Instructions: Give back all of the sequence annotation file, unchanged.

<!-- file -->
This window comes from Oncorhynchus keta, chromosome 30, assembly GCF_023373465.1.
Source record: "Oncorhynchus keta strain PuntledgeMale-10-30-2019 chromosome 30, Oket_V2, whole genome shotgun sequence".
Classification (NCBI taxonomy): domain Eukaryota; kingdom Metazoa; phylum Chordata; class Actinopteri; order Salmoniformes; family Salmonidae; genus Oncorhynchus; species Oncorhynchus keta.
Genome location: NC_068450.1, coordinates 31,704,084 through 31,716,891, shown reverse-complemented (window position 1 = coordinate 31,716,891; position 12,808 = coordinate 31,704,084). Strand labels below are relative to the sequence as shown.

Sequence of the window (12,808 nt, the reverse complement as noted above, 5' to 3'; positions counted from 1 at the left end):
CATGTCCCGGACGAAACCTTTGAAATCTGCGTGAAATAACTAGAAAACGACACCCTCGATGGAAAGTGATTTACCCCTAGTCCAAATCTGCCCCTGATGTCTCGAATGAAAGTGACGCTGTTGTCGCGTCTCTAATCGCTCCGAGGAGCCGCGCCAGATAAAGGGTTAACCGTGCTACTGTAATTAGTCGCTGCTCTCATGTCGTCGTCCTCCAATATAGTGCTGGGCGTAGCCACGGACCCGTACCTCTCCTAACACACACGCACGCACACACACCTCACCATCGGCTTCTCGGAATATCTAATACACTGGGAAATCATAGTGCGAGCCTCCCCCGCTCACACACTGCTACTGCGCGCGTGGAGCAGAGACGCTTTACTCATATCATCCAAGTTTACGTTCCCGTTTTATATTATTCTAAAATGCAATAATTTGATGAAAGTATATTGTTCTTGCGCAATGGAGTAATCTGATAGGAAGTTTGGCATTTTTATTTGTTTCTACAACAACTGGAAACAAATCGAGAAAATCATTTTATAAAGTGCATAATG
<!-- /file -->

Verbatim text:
This window comes from Oncorhynchus keta, chromosome 30, assembly GCF_023373465.1.
Source record: "Oncorhynchus keta strain PuntledgeMale-10-30-2019 chromosome 30, Oket_V2, whole genome shotgun sequence".
Classification (NCBI taxonomy): domain Eukaryota; kingdom Metazoa; phylum Chordata; class Actinopteri; order Salmoniformes; family Salmonidae; genus Oncorhynchus; species Oncorhynchus keta.
Genome location: NC_068450.1, coordinates 31,704,084 through 31,716,891, shown reverse-complemented (window position 1 = coordinate 31,716,891; position 12,808 = coordinate 31,704,084). Strand labels below are relative to the sequence as shown.

Sequence of the window (12,808 nt, the reverse complement as noted above, 5' to 3'; positions counted from 1 at the left end):
CATGTCCCGGACGAAACCTTTGAAATCTGCGTGAAATAACTAGAAAACGACACCCTCGATGGAAAGTGATTTACCCCTAGTCCAAATCTGCCCCTGATGTCTCGAATGAAAGTGACGCTGTTGTCGCGTCTCTAATCGCTCCGAGGAGCCGCGCCAGATAAAGGGTTAACCGTGCTACTGTAATTAGTCGCTGCTCTCATGTCGTCGTCCTCCAATATAGTGCTGGGCGTAGCCACGGACCCGTACCTCTCCTAACACACACGCACGCACACACACCTCACCATCGGCTTCTCGGAATATCTAATACACTGGGAAATCATAGTGCGAGCCTCCCCCGCTCACACACTGCTACTGCGCGCGTGGAGCAGAGACGCTTTACTCATATCATCCAAGTTTACGTTCCCGTTTTATATTATTCTAAAATGCAATAATTTGATGAAAGTATATTGTTCTTGCGCAATGGAGTAATCTGATAGGAAGTTTGGCATTTTTATTTGTTTCTACAACAACTGGAAACAAATCGAGAAAATCATTTTATAAAGTGCATAATG